In a paper published in the eight issue Environmental Health Perspectives in 2010, the authors suggest that for individuals who shift from car to bicycle, we estimated that beneficial effects of increased physical activity are substantially larger (3â€“14 months gained) than the potential mortality effect of increased inhaled air pollution doses (0.8â€“40 days lost) and the increase in traffic accidents (5â€“9 days lost).
The abstract of the article, titled Do the Health Benefits of Cycling Outweigh the Risks? authored by Jeroen Johan de Hartog, Hanna Boogaard, Hans Nijland, and Gerard Hoek is produced below.Â The full article is available here.
Objective:Â Although from a societal point of view a modal shift from car to bicycle may have beneficial health effects due to decreased air pollution emissions, decreased greenhouse gas emissions and increased levels of physical activity, for the shifting individual adverse health effects such as higher exposure to air pollution and risk of a traffic accident may prevail. This paper describes whether the health benefits from the increased physical activity of a modal shift for urban commutes outweigh the health risks.
Data sources and extraction:Â We have summarized the literature for air pollution, traffic accidents and physical activity using systematic reviews supplemented with recent key studies.
Data synthesis: We quantified the impact on all-cause mortality when 500,000 people would make a transition from car to bicycle for short trips on a daily basis in the Netherlands. We have expressed mortality impacts in life years gained or lost making use of life table calculations. For the individuals who shift from car to bicycle, we estimated that beneficial effects of increased physical activity are substantially larger (3 â€“ 14 months gained) than the potential mortality effect of increased inhaled air pollution doses (0.8 â€“ 40 days lost) and the increase in traffic accidents (5 â€“ 9 days lost). Societal benefits are even larger due to a modest reduction in air pollution and greenhouse gas emissions and traffic accidents.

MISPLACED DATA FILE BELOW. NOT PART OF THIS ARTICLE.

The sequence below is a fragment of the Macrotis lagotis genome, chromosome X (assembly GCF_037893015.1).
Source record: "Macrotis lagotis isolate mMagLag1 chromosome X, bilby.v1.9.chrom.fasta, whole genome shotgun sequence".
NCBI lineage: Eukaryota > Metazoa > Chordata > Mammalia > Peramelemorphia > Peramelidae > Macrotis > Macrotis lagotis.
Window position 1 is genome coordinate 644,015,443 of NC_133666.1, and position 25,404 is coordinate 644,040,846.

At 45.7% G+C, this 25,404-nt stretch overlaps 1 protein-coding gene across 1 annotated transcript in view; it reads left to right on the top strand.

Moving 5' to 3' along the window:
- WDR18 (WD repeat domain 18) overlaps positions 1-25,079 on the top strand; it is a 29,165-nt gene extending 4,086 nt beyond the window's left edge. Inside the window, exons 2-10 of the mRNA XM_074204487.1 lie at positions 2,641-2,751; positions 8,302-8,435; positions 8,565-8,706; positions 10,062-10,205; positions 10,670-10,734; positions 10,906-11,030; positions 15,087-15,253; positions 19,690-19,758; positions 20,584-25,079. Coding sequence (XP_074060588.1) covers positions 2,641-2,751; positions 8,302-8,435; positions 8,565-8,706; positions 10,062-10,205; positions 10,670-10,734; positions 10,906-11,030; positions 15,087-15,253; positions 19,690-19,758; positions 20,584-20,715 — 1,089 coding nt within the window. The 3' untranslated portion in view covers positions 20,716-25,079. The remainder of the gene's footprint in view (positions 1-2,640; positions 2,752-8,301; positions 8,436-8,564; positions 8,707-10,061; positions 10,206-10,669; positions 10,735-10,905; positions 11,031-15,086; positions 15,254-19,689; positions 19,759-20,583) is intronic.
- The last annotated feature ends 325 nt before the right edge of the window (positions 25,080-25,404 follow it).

Conclusions: On average, the estimated health benefits of cycling were substantially larger than the risks relative to car driving for individuals shifting mode of transport.
It should be noted that this research is based on cycling in the Netherlands and hence the transferability of the findings to other cycling environments such as Australia needs to be established. Still it is good to see positive research.
Thanks to Environmental Health Perspectives for publishing the article which was found via BikeRadar.com.